Stevenson has written alertly on Sylvia Plath (she’s Plath’s age, but didn’t start publishing until after Plath’s death) and Elizabeth Bishop, and has obviously gone to school on them in her own work. More socially constituted than either of these poets, she possesses a charity that neither of them had, and suffers from an excess of consciousness that neither of them had either. I say “suffers” because the excess often manifests itself as literary mannerism or a chattiness of tone that does not entrain itself to the formal or dramatic requirements of the poem. Her challenge, generally speaking, is disciplining this excess. Her loose voice sounds like this:

      For what traveller or exile, mesmerised by the sun
      Or released by spaciousness from habitual self-denial,
      Recalls without wistfulness its fine peculiarities
      Or remembers with distaste its unique, vulnerable surfaces?
            –From “England”

Compare this to:

      A field of barley, feathered;
      a fen full of sky-blue butterfly flax,
      undulations like the ocean’s
      rolling right up to the cameraman’s
      pollen-dusted loafers.
      And when Anthea sets up her easel

      to catch in watercolour
      a picturesque angle of the almshouses,
      she scrupulously omits

      electrical wiring and tv paraphernalia
      that, in strange time, connect her to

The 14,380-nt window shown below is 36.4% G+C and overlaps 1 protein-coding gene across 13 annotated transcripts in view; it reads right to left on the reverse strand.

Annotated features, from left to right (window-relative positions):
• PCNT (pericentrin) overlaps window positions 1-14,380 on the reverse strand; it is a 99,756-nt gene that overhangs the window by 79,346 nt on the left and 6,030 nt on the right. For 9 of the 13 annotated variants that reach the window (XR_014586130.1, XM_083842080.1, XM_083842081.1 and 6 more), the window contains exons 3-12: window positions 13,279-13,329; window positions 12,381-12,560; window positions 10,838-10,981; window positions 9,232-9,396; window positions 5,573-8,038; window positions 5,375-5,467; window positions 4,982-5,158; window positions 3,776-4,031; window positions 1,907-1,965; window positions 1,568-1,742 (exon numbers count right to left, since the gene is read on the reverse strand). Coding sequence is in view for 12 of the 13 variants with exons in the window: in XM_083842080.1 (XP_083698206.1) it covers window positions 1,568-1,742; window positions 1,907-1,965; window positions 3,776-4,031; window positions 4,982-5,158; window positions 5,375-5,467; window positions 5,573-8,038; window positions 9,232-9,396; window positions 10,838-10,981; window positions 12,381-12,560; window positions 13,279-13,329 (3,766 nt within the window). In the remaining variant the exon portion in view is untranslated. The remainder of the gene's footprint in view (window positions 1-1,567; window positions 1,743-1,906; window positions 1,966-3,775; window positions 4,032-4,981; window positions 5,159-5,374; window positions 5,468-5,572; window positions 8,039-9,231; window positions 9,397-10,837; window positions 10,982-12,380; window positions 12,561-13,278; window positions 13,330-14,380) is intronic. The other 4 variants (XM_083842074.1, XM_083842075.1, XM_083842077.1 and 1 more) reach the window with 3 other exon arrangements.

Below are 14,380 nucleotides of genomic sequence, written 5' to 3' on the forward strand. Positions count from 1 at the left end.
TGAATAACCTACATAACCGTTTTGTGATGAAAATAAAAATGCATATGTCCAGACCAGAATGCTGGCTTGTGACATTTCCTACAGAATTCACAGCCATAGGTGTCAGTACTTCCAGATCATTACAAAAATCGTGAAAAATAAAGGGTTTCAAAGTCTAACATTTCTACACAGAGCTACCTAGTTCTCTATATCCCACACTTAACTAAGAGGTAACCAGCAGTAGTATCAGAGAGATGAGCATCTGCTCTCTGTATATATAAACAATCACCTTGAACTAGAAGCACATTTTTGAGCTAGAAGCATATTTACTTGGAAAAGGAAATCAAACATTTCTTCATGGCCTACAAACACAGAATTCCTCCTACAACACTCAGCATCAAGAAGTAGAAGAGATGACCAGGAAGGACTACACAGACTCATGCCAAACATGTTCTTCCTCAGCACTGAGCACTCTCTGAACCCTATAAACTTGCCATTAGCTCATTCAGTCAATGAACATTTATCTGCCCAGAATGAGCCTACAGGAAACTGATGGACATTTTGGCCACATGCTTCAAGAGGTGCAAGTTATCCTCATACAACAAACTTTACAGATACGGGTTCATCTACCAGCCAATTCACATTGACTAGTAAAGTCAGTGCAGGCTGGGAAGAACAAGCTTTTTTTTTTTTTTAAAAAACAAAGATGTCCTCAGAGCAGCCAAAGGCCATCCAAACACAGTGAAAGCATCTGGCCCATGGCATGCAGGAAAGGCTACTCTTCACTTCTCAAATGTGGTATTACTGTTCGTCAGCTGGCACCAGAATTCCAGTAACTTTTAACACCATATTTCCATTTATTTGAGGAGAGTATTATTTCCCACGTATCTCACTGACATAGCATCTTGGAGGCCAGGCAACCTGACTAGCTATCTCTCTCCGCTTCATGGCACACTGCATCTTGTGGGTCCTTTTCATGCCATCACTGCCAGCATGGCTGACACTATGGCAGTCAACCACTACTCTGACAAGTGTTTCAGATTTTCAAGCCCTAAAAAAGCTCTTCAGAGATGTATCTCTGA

“the brutish, uncivilized tempers of these parts” …
            –From “A Tourists’ Guide to the Fens”

When in the latter mode, Stevenson’s wry-but-not-bitter worldliness (it’s striking how much she resembles Mona Van Duyn in this quality) is expansive enough for public elegy, light verse, social satire–there’s something eighteenth-century about it. It just doesn’t seem to lose its footing. Usually poets’ most ambitious work is their worst, but Stevenson’s jewel is the 1974 Correspondences, an extended portrait of a Yankee family based on a trove of letters Stevenson discovered at Radcliffe. She shows in these pieces a talent, not otherwise much on display, for mimicry–the voices throughout are distinctly and plausibly old, young, male, female, northern, southern, English, American, grave, flippant, and of their time. As technique, it is impressive; as an act of empathy, it is broad and sustained in a way that any one lyric cannot be. Her strongest short poems (I would nominate “Gannets Diving,” “The Women,” “Forgotten of the Foot,” “Skills,” “American Rhetoric for Scotland,” “The White Room,” “Elegy,” “The Traveller,” and “Willow Song”) occur early, middle, and late. But whatever the case for the poems in it, the book compounds its successes in being a deep record of a robust and elastic sensibility, and in delivering us another not-so-minor Atlantic Goethe.

D.H. Tracy’s poetry and criticism appear widely. He lives in Illinois.

© 2007 by D. H. Tracy. All rights reserved.

Distributed by the Poetry Foundation at


~ by ericedits on December 19, 2007.

Leave a Reply

Fill in your details below or click an icon to log in: Logo

You are commenting using your account. Log Out /  Change )

Google+ photo

You are commenting using your Google+ account. Log Out /  Change )

Twitter picture

You are commenting using your Twitter account. Log Out /  Change )

Facebook photo

You are commenting using your Facebook account. Log Out /  Change )


Connecting to %s

%d bloggers like this: